Therefore, in this article, we suggest (im)mobility biography as a method based on biographical-narrative approaches and participatory ideals that combines the research tools of life history interviewing (ATKINSON, 2001; GOODSON, 2017a; JACKSON & RUSSELL, 2010) with a timeline tool (see the time-related method of participatory rural appraisal, described by KUMAR 2002). In particular, we present a participatory instrument of inquiry that is able to capture mobility processes, as well as staying at a certain place for a certain time. Our suggested method is based on a subject-centered approach, focusing on the individual as well as their embeddedness in social interactions, e.g., family or household. To overcome language and cultural barriers and foster powers of recall, verbal sequences are combined with graphical interactions. We present two different modes of application, first in the context of forced migration in rural Germany, using a place-oriented approach, and second, in Ecuador, where complex social network constellations were focused. [3]

The remainder of this article comprises a review of the literature that presents key presuppositions on relational meanings of place, time and social interactions (Section 2.1). Afterwards, we relate this to biographical and participatory research, and illustrate its relevance in the context of human (im)mobilities (Section 2.2). We highlight crucial aspects of the preparation of (im)mobility biography and its implementation, as well as opportunities for data processing (Section 3). We conclude by discussing strengths and challenges of (im)mobility biography (Section 4). [4]

2. Conceptual Thoughts

In the course of a qualitative research design, we follow a subject-centered perspective, assuming that individuals construct social meanings. In such a social constructivist approach, the meanings of places, life events and life time(s), as well as the respective social contacts of individuals are of particular interest, whilst people refer to them relationally. We therefore present a state-of-the-art, theoretically informed position on the role of place, time and social interactions in an era of mobile life-worlds. These considerations serve as the foundation for methodological reflections and the development of (im)mobility biography. [5]

2.1 Place, time and social interaction

Through the lens of the new mobilities paradigm (ADEY, 2006; CRESSWELL, 2010, 2011; HANNAM et al., 2006; SHELLER & URRY, 2006), being mobile and staying at places are considered to be mutually interrelated (BELL & OSTI, 2010; URRY, 2003). Accordingly, human beings constantly negotiate the meanings of places in different spatial contexts and refer to them in decision-making processes about whether to stay or move on. In this process, time and the length of stay in a specific place enables individuals to have particular experiences. Time, however, is also taken into account in terms of life events and life experiences and therefore refers to a life-course perspective that is often processed in retrospect. Finally, and as a further anchor for our proposed triad of analysis (Diagram 1), we assume that individuals negotiate (im)mobilities within their social networks and interactions and thereby rely on accumulated social capital. As shown in the diagram, negotiations always take place in relation to other times, places and social networks.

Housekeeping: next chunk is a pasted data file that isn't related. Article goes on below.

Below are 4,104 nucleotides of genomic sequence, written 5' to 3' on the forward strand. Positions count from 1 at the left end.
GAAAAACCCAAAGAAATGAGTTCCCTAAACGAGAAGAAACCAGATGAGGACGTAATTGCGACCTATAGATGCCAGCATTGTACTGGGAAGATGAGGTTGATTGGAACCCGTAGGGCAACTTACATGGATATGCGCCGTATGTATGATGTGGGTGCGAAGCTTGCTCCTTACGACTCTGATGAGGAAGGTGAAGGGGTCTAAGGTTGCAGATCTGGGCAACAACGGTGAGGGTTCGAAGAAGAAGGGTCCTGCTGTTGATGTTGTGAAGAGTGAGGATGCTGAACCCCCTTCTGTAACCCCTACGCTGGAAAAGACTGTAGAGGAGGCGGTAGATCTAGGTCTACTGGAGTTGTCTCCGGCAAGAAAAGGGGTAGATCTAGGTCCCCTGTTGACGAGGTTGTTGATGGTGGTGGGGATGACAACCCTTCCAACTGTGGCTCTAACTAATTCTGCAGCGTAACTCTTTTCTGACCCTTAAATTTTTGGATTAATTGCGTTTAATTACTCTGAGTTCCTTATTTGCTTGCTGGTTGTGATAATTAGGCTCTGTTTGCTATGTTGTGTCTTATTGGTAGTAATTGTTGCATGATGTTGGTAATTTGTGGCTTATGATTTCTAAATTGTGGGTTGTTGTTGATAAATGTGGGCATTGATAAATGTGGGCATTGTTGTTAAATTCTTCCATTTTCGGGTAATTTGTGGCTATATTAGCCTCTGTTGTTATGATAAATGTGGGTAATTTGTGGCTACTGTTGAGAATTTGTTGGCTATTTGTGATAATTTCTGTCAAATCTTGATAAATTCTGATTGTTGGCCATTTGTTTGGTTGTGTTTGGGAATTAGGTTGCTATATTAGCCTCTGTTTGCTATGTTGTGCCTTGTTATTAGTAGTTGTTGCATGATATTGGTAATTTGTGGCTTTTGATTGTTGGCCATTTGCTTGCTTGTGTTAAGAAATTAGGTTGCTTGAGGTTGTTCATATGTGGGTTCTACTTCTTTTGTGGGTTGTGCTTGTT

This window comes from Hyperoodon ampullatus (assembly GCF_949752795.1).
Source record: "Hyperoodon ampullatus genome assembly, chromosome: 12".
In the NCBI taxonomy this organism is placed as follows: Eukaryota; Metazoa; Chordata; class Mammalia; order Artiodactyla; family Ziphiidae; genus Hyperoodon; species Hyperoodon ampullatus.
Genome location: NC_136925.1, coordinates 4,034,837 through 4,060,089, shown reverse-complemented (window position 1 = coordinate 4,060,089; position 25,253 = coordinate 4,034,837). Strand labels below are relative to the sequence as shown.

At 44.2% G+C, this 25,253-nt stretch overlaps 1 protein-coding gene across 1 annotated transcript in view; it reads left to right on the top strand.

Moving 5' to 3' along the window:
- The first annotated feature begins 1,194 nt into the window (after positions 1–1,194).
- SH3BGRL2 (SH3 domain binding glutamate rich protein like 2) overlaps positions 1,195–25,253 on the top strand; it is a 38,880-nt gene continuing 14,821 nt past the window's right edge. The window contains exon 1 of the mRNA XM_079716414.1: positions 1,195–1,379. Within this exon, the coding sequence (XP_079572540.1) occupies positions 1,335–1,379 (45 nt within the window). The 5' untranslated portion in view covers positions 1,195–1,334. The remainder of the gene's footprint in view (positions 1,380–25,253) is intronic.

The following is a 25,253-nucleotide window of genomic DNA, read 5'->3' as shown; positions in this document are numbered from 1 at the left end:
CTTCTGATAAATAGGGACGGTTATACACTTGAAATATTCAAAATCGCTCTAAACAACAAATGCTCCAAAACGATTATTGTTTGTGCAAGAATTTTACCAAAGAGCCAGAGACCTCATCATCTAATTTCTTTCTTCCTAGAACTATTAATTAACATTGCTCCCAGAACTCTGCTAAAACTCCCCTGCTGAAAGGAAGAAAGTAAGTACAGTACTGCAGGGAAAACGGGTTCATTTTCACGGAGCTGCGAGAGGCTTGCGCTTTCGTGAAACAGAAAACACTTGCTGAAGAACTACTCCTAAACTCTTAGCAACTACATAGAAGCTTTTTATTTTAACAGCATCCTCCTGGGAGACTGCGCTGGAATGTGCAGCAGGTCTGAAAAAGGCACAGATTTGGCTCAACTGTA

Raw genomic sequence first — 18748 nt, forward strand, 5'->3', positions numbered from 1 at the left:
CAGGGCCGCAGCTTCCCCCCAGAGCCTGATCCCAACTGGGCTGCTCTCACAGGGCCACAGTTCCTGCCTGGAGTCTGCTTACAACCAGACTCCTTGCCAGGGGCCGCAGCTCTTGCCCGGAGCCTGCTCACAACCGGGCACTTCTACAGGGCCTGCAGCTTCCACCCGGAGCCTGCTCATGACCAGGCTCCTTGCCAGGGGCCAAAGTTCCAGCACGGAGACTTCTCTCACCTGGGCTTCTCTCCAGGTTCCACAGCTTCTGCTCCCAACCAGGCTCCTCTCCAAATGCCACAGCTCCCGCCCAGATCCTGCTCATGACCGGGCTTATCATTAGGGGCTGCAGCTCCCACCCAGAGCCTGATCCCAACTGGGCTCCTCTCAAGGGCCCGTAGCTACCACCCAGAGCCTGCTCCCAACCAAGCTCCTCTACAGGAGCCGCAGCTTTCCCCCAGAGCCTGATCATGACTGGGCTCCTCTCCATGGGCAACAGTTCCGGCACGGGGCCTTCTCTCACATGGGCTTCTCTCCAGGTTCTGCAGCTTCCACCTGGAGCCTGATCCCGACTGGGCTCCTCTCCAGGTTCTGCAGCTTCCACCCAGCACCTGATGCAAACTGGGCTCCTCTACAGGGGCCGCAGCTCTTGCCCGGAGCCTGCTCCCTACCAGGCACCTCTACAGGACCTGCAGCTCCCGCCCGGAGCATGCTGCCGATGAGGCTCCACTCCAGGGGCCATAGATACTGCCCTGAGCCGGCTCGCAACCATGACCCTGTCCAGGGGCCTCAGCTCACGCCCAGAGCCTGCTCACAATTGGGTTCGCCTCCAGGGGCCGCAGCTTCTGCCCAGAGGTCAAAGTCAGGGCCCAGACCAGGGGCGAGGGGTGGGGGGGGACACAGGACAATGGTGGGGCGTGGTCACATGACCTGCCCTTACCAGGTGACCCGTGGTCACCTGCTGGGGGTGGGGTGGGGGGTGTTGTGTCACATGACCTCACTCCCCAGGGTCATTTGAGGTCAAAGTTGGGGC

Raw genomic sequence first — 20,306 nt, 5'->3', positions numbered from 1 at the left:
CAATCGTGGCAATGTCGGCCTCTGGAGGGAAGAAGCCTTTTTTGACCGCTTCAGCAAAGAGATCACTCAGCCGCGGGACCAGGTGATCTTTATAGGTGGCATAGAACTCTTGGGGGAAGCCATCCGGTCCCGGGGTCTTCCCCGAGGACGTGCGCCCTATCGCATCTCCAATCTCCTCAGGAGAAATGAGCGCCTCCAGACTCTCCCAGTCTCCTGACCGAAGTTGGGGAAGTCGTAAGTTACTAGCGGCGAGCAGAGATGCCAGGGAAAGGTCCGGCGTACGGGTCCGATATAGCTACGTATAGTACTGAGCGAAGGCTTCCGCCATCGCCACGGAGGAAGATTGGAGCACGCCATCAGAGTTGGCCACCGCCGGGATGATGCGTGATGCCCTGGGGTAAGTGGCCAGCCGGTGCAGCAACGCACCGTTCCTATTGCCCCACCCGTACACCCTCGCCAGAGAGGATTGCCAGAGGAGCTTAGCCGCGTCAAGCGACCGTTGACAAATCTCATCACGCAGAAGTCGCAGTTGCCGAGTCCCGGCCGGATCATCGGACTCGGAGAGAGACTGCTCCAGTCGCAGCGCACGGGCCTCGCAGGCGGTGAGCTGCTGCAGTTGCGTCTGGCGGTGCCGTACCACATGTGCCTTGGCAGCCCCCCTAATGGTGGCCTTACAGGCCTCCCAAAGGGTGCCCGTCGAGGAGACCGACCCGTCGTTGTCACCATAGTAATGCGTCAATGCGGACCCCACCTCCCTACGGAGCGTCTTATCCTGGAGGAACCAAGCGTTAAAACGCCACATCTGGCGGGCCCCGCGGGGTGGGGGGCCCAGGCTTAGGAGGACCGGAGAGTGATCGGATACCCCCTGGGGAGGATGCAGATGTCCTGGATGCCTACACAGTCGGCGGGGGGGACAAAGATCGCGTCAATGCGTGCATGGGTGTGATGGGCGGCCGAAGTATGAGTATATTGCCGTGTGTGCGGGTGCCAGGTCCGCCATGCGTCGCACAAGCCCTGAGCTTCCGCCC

Diagram 1: Triad of analysis: Framework of relational negotiations of (im)mobilities [6]

When considering individual and group decisions about residential (im)mobilities, the establishment of place-based belonging can be addressed as an indicator for deciding in favor of a place, i.e., staying. Thus, an understanding of the meanings of place(s) is crucial for knowing whether one will stay or move on. In the social sciences, issues of space and place have increasingly become of scientific interest alongside the spatial turn (SOJA, 1989). Overcoming essentialist conceptions of place, individuals or groups ascribe certain meanings and values to place as a physical material location in space, which is thus seen as a product of social activity (TURTON, 2005). Especially in the context of mobilities, and in particular of the deterritorialization that results, the ways and processes through which individuals develop attachments to places are core issues of scientific discussions (VAN DER VELDE & VAN NAERSSEN, 2011). The development of place-based-belonging, understood as a personal feeling of being at home in a place (YUVAL-DAVIS, 2006), strongly encourages fixity and finally staying (HAARTSEN & STOCKDALE, 2018). Individuals establish and re-negotiate place-based belonging via everyday practices, whilst a strong social attachment to place correlates significantly with duration of residence (SCANNELL & GIFFORD, 2010). Increasing mobilities, resulting in experiences at other places, also emphasize the need to address the meanings of place(s) as relational (MASSEY, 2005; MURDOCH, 2005). Accordingly, places are constructed in relation to other places, including those experienced in the past. As illustrated by the example of lifestyle migrants, for instance, individuals have historically laden imaginaries and narratives of life here and elsewhere (SALAZAR, 2011) and thus construct temporarily contextualized meanings of places. How the meanings of places are constructed was recently analyzed with regard to youth (e.g., MOROJELE & MUTHUKRISHNA, 2012; WILSON, COEN, PIASKOSKI & GILLILAND, 2019), and to the elderly, who ascribe meanings to places according to their physical and mental health (KORDEL, 2015). [7]